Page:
Saturday, March 23, 2013
625.00-139_ms_river_port_barge_fertilizer.tif

Urea: Buyers’ Market After 2015?

AgFax.Com - Your Online Ag News Source


Rabobank has published a new research report on the global urea industry, forecasting structural change in the global urea market due to capacity expansion by key importers and low-cost players in the Middle East and Africa regions.

“Bursting the Urea Bubble,” the report authored by Rabobank’s global Food & Agribusiness Research and Advisory, predicts that global urea market is set to enter an era of oversupply post 2015. Finding include

  • Unprecedented acceleration in urea capacity expansion by key importers (the U.S., Brazil and India) and low-cost producers in the Middle East and Africa (MEA) will drive structural changes.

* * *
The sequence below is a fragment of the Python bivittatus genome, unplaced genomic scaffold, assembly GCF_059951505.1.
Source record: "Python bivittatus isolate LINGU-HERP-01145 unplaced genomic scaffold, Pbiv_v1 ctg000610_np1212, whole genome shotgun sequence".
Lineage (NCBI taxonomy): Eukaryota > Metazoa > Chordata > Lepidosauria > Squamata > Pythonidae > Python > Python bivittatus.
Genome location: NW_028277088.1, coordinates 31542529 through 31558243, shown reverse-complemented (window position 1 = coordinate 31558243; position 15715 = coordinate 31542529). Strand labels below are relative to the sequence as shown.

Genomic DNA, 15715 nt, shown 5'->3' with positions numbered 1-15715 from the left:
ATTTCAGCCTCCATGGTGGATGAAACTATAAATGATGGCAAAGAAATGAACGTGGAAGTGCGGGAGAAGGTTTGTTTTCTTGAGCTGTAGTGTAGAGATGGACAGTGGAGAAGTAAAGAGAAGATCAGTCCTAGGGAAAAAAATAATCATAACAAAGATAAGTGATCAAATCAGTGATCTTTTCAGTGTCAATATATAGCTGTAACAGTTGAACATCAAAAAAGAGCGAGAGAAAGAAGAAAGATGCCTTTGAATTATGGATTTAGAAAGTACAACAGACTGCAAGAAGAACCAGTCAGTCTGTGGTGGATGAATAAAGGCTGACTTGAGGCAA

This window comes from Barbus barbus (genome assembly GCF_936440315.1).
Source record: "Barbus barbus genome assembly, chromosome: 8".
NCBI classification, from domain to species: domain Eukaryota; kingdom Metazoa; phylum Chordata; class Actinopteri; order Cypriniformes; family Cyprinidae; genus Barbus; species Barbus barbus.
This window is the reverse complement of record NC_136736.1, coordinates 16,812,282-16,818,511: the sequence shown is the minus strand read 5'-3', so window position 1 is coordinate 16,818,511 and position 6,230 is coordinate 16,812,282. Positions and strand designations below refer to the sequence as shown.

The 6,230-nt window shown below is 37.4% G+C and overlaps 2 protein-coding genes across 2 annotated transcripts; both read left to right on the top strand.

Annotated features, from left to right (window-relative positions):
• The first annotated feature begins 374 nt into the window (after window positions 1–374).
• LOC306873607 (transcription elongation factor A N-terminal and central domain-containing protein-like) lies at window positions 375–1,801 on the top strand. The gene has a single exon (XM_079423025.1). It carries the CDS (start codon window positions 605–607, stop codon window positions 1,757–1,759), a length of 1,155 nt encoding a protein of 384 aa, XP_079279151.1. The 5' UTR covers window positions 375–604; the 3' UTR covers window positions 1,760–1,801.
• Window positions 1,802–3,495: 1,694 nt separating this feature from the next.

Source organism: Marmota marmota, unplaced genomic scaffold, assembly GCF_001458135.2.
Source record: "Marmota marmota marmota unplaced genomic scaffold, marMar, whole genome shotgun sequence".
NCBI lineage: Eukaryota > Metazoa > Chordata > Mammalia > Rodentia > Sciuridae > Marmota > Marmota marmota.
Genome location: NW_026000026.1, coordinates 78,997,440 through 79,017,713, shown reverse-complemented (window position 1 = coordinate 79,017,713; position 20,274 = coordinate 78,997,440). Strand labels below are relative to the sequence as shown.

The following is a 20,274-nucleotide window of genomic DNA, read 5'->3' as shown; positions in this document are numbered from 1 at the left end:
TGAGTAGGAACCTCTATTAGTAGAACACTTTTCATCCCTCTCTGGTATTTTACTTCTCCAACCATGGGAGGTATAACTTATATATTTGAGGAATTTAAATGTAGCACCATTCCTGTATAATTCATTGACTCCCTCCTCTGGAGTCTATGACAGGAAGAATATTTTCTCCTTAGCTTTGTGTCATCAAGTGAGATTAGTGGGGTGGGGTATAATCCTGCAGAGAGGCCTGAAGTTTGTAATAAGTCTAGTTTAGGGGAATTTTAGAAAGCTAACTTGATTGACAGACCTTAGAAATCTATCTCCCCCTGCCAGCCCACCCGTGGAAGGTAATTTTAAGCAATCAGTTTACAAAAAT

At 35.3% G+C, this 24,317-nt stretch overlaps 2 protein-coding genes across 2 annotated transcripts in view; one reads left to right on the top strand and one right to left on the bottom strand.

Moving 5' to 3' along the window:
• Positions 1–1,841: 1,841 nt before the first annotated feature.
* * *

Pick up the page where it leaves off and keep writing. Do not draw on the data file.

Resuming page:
• This capacity expansion is expected to improve the self-sufficiency of the top three importers and ensure that supply growth significantly outpaces demand growth, shifting the market into a buyers’ market towards 2020.
  • Ccompetition among traditional exporters in the MEA, China and the former Soviet Union (FSU) will intensify, resulting in price pressure and capacity rationalisation in high-cost regions.

“Attractive returns in urea production have resulted in a spurt in capacity expansion projects since 2007,” Rakhi Sehrawat , Rabobank analyst, commented. “The expansion is driven mainly by the exploitation of shale gas in the United States, new gas fields in Brazil, political incentives in India, and low-cost natural gas in the MEA. Over 65 new projects have been announced that will expand global urea capacity by 30 percent between now and 2020. This rush of activity on the supply side will have a strong influence on the urea demand/supply picture in the coming five to ten years.”